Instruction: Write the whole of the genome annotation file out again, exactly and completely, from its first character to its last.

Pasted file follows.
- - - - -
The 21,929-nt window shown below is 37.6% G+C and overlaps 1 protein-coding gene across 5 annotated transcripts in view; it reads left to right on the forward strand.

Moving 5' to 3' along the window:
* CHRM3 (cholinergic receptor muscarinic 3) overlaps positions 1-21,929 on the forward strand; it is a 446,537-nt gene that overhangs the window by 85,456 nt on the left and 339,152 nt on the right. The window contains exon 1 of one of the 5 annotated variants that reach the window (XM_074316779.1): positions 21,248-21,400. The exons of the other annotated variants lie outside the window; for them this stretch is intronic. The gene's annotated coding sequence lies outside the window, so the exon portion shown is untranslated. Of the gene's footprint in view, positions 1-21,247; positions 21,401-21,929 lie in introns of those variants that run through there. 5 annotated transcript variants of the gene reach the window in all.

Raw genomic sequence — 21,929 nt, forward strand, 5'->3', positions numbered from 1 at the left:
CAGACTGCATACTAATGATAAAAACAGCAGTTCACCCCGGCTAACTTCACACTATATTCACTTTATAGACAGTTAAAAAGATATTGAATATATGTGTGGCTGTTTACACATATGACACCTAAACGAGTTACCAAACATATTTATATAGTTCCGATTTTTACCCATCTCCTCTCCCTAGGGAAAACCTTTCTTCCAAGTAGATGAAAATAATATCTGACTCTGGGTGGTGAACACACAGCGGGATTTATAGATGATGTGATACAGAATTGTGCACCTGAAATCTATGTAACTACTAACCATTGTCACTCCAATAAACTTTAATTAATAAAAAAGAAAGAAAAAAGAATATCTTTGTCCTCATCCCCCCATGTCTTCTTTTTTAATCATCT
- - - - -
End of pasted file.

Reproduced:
The 21,929-nt window shown below is 37.6% G+C and overlaps 1 protein-coding gene across 5 annotated transcripts in view; it reads left to right on the forward strand.

Moving 5' to 3' along the window:
* CHRM3 (cholinergic receptor muscarinic 3) overlaps positions 1-21,929 on the forward strand; it is a 446,537-nt gene that overhangs the window by 85,456 nt on the left and 339,152 nt on the right. The window contains exon 1 of one of the 5 annotated variants that reach the window (XM_074316779.1): positions 21,248-21,400. The exons of the other annotated variants lie outside the window; for them this stretch is intronic. The gene's annotated coding sequence lies outside the window, so the exon portion shown is untranslated. Of the gene's footprint in view, positions 1-21,247; positions 21,401-21,929 lie in introns of those variants that run through there. 5 annotated transcript variants of the gene reach the window in all.

Raw genomic sequence — 21,929 nt, forward strand, 5'->3', positions numbered from 1 at the left:
CAGACTGCATACTAATGATAAAAACAGCAGTTCACCCCGGCTAACTTCACACTATATTCACTTTATAGACAGTTAAAAAGATATTGAATATATGTGTGGCTGTTTACACATATGACACCTAAACGAGTTACCAAACATATTTATATAGTTCCGATTTTTACCCATCTCCTCTCCCTAGGGAAAACCTTTCTTCCAAGTAGATGAAAATAATATCTGACTCTGGGTGGTGAACACACAGCGGGATTTATAGATGATGTGATACAGAATTGTGCACCTGAAATCTATGTAACTACTAACCATTGTCACTCCAATAAACTTTAATTAATAAAAAAGAAAGAAAAAAGAATATCTTTGTCCTCATCCCCCCATGTCTTCTTTTTTAATCATCT